Journal of Business Ethics

, Volume 106, Issue 2, pp 161-175

First online:

Your Good Name: The Relationship Between Perceived Reputational Risk and Acceptability of Negotiation Tactics

  • Li MaAffiliated withGuanghua School of Management, Peking University Email author 
  • , Judi McLean ParksAffiliated withJohn M. Olin Business School, Washington University in St. Louis

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Reputation serves important functions in social interactions. As a result, negotiators should be concerned about protecting their reputations. Using an online experiment with 343 respondents, we examined the impact of perceived reputational risk on the acceptability of potentially questionable tactics. Consistent with and extending previous findings, we found that, the more reputational risk negotiators perceive, the less acceptable they find the tactics to be. In addition, in the business negotiation context, females generally viewed questionable tactics as more reputationally risky and consequently less acceptable than did males, especially when they were primed to think of themselves as being powerful. We end our paper with discussions on contributions and implications of the findings.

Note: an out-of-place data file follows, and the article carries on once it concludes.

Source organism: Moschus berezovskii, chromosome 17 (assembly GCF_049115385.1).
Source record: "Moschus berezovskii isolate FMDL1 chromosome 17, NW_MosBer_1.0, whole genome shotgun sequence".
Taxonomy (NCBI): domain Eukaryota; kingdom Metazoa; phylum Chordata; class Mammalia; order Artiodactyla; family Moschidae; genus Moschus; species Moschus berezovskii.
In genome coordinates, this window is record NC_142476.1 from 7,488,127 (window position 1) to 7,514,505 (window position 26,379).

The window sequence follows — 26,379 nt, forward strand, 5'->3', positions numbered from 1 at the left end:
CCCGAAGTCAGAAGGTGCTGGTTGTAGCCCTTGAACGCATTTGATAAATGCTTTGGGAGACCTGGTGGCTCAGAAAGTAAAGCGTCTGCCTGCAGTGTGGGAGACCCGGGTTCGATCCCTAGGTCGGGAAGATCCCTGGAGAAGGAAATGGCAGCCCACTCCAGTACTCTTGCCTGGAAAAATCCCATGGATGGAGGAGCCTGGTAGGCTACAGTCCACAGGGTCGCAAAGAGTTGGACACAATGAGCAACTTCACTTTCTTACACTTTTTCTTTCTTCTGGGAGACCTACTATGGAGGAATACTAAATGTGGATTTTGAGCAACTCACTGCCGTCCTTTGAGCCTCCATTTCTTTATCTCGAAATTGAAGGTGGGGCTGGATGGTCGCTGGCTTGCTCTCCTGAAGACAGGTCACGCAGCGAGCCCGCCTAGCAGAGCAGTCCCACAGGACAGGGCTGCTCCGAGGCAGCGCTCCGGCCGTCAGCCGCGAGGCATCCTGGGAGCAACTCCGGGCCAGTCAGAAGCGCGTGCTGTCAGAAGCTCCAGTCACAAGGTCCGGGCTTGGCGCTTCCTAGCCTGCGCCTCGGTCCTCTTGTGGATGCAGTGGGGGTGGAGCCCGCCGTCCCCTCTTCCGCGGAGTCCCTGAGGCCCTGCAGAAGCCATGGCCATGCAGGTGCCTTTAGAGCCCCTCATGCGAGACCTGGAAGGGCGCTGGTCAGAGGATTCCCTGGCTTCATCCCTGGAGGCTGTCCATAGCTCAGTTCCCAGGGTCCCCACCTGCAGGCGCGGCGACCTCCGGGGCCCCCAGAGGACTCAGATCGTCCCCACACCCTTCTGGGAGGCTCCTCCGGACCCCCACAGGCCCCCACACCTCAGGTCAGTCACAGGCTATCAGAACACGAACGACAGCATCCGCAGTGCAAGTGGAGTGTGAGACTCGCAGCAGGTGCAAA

Negotiation SINS Reputational risk Power Gender Impression management